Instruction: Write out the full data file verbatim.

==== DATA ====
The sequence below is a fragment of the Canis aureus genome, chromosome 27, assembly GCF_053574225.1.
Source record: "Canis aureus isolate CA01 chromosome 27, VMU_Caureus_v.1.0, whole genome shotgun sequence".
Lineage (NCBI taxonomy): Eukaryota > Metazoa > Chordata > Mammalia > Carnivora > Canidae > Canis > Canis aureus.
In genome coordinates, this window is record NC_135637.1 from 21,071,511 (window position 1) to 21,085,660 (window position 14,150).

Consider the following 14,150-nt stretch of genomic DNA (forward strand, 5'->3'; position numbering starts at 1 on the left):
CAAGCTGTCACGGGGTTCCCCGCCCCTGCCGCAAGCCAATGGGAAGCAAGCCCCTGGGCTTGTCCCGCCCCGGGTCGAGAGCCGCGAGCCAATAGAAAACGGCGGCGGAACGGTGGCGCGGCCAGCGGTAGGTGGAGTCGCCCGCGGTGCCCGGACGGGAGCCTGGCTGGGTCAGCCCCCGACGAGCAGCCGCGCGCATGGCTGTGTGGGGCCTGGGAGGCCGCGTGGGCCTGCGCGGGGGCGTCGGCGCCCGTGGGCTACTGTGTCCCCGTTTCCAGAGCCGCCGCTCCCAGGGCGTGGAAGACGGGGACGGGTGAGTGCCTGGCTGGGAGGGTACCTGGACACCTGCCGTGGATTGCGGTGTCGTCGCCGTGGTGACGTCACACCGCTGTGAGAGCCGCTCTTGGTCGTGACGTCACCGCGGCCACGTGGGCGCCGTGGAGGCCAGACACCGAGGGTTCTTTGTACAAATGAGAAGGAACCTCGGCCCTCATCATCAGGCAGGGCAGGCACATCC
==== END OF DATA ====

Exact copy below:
The sequence below is a fragment of the Canis aureus genome, chromosome 27, assembly GCF_053574225.1.
Source record: "Canis aureus isolate CA01 chromosome 27, VMU_Caureus_v.1.0, whole genome shotgun sequence".
Lineage (NCBI taxonomy): Eukaryota > Metazoa > Chordata > Mammalia > Carnivora > Canidae > Canis > Canis aureus.
In genome coordinates, this window is record NC_135637.1 from 21,071,511 (window position 1) to 21,085,660 (window position 14,150).

Consider the following 14,150-nt stretch of genomic DNA (forward strand, 5'->3'; position numbering starts at 1 on the left):
CAAGCTGTCACGGGGTTCCCCGCCCCTGCCGCAAGCCAATGGGAAGCAAGCCCCTGGGCTTGTCCCGCCCCGGGTCGAGAGCCGCGAGCCAATAGAAAACGGCGGCGGAACGGTGGCGCGGCCAGCGGTAGGTGGAGTCGCCCGCGGTGCCCGGACGGGAGCCTGGCTGGGTCAGCCCCCGACGAGCAGCCGCGCGCATGGCTGTGTGGGGCCTGGGAGGCCGCGTGGGCCTGCGCGGGGGCGTCGGCGCCCGTGGGCTACTGTGTCCCCGTTTCCAGAGCCGCCGCTCCCAGGGCGTGGAAGACGGGGACGGGTGAGTGCCTGGCTGGGAGGGTACCTGGACACCTGCCGTGGATTGCGGTGTCGTCGCCGTGGTGACGTCACACCGCTGTGAGAGCCGCTCTTGGTCGTGACGTCACCGCGGCCACGTGGGCGCCGTGGAGGCCAGACACCGAGGGTTCTTTGTACAAATGAGAAGGAACCTCGGCCCTCATCATCAGGCAGGGCAGGCACATCC